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Are You At Risk For A Heart Attack or Diabetes Because of Insulin Resistance?

Are You At Risk For A Heart Attack or Diabetes Because of Insulin Resistance?
January 17, 2010 Patrick Nemechek, D.O.

What is Insulin Resistance?

Insulin is a hormone. It helps your body move sugar from the blood stream into the muscles and the liver where the sugar is used as fuel or converted into fatty acids that are later moved into the fat cells and are stored as energy there.

In some people, a condition of abnormal metabolism develops that causes muscle and liver cells to not respond as readily to insulin and the body has to create higher and higher levels of insulin in order to maintain a normal blood sugar. Doctors refer the metabolic abnormality that causes escalating levels of insulin as Insulin Resistance.

Why is Insulin Resistance Important?

Insulin resistance increases the risk of medical conditions such as:

  1. An increase in a dangerous form of fat that builds up in our abdomen below the muscles.
  2. Inflammation and damage of the blood vessels (Atherosclerosis)
  3. Elevated blood sugar (Type II Diabetes Mellitus)
  4. Low HDL cholesterol levels (the good or healthy cholesterol)
  5. Elevated triglycerides
  6. High blood pressure (Hypertension)
  7. Heart Attacks (Myocardial Infarction).

What Causes Insulin Resistance?

Many differ things may contribute to Insulin Resistance:

  1. Aging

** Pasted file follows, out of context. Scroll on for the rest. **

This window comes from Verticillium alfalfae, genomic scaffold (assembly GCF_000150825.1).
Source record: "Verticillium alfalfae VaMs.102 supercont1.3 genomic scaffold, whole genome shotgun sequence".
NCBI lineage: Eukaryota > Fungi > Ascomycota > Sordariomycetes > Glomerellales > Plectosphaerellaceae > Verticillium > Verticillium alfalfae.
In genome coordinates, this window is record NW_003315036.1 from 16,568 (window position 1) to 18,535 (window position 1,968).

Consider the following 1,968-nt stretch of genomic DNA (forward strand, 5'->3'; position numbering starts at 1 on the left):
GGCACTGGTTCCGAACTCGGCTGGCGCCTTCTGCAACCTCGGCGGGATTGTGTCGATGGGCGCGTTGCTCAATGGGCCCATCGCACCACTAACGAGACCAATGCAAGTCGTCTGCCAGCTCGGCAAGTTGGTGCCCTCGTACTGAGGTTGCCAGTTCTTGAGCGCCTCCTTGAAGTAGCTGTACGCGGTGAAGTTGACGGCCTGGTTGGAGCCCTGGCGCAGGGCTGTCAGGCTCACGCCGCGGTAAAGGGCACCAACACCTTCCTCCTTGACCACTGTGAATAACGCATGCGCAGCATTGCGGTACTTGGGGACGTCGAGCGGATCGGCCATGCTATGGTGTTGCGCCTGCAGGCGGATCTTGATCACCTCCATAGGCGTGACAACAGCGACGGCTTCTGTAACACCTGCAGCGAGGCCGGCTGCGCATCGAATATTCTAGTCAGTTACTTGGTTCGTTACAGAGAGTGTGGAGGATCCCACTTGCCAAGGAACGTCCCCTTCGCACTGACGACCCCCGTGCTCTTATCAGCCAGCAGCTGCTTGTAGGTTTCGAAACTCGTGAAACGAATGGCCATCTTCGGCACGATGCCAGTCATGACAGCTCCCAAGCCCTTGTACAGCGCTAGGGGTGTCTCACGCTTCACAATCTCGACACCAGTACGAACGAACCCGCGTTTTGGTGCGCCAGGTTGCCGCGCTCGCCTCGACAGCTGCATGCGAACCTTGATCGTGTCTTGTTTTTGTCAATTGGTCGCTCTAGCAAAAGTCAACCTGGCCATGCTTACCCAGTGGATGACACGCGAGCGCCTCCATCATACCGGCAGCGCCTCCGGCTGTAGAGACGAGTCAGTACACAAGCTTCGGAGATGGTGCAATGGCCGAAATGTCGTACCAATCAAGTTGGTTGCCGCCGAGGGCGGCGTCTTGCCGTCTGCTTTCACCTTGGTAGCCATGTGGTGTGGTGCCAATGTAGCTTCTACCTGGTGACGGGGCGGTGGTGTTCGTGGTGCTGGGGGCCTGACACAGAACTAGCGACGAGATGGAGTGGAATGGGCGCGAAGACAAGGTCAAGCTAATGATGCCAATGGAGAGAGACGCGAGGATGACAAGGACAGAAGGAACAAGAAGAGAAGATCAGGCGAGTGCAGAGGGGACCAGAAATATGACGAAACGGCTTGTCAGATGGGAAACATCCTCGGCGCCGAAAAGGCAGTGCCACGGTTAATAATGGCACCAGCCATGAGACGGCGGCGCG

2. Our genetic make-up
  3. Weighing too much.
  4. Eating too many carbohydrates (sugars and starches)
  5. Not enough exercise

Of all of these, the most important are felt to be increased body weight, excessive carbohydrate intake and decreased exercise.

How do I know if I have Insulin Resistance?

Insulin resistance is difficult to measure by a simple blood test so doctors depend on a combination of other simple lab tests and medical conditions in order to make the diagnosis.

If one or more of the following is true for you, you may very likely have Insulin Resistance:

  • Body Mass Index is equal to or greater than 29.
  • Fasting blood sugar level that is higher than normal (>100).
  • Your hemoglobin A1C (a long term marker for blood sugar) level is 5.6 or greater.
  • Fasting triglycerides are higher that 150.
  • HDL Cholesterol is less than 50 for women or 40 for men.
  • You have an excessive amount of fat around your waist (> 40 inches for Men & > 35 inches for Women; measure a relaxed abdomen at the midpoint between the top of the pelvis and the lowest rib of your flank)
  • One (or more) of your brothers, sisters or parents has been diagnosed with diabetes.
  • A history of Diabetes during pregnancy.
  • Have been diagnosed with Sleep Apnea.
  • Have been diagnosed with Polycystic Ovary Syndrome.
  • Have been diagnosed with Fatty Infiltration of the Liver.
  • You have a skin condition known as Acanthosis Nigricans.

Remember, these conditions listed above are simply a symptom of a much larger medical problem known as Insulin Resistance.Ā  If you believe you answered yes to any of the above you need to consider reducing your carbohydrate intake and your weight in order to prevent some of the more serious complications of Insulin resistance such as heart attacks, Diabetes and high blood pressure.Ā  Check out our Science of Hunger Weight Loss Guide for some tips on reducing your carbohydrate intake and losing weight.

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